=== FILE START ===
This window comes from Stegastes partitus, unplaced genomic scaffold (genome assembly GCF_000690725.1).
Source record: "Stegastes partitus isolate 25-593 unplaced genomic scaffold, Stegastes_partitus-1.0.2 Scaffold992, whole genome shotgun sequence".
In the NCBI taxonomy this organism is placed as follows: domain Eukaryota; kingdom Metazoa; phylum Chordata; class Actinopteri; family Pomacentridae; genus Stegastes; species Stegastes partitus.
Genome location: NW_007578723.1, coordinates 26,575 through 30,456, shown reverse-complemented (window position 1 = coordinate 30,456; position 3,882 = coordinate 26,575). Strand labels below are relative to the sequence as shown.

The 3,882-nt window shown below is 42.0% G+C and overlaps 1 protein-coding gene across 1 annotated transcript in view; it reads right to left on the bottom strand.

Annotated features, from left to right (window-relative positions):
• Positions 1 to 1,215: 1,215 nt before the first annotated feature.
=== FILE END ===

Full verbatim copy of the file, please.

This window comes from Stegastes partitus, unplaced genomic scaffold (genome assembly GCF_000690725.1).
Source record: "Stegastes partitus isolate 25-593 unplaced genomic scaffold, Stegastes_partitus-1.0.2 Scaffold992, whole genome shotgun sequence".
In the NCBI taxonomy this organism is placed as follows: domain Eukaryota; kingdom Metazoa; phylum Chordata; class Actinopteri; family Pomacentridae; genus Stegastes; species Stegastes partitus.
Genome location: NW_007578723.1, coordinates 26,575 through 30,456, shown reverse-complemented (window position 1 = coordinate 30,456; position 3,882 = coordinate 26,575). Strand labels below are relative to the sequence as shown.

The 3,882-nt window shown below is 42.0% G+C and overlaps 1 protein-coding gene across 1 annotated transcript in view; it reads right to left on the bottom strand.

Annotated features, from left to right (window-relative positions):
• Positions 1 to 1,215: 1,215 nt before the first annotated feature.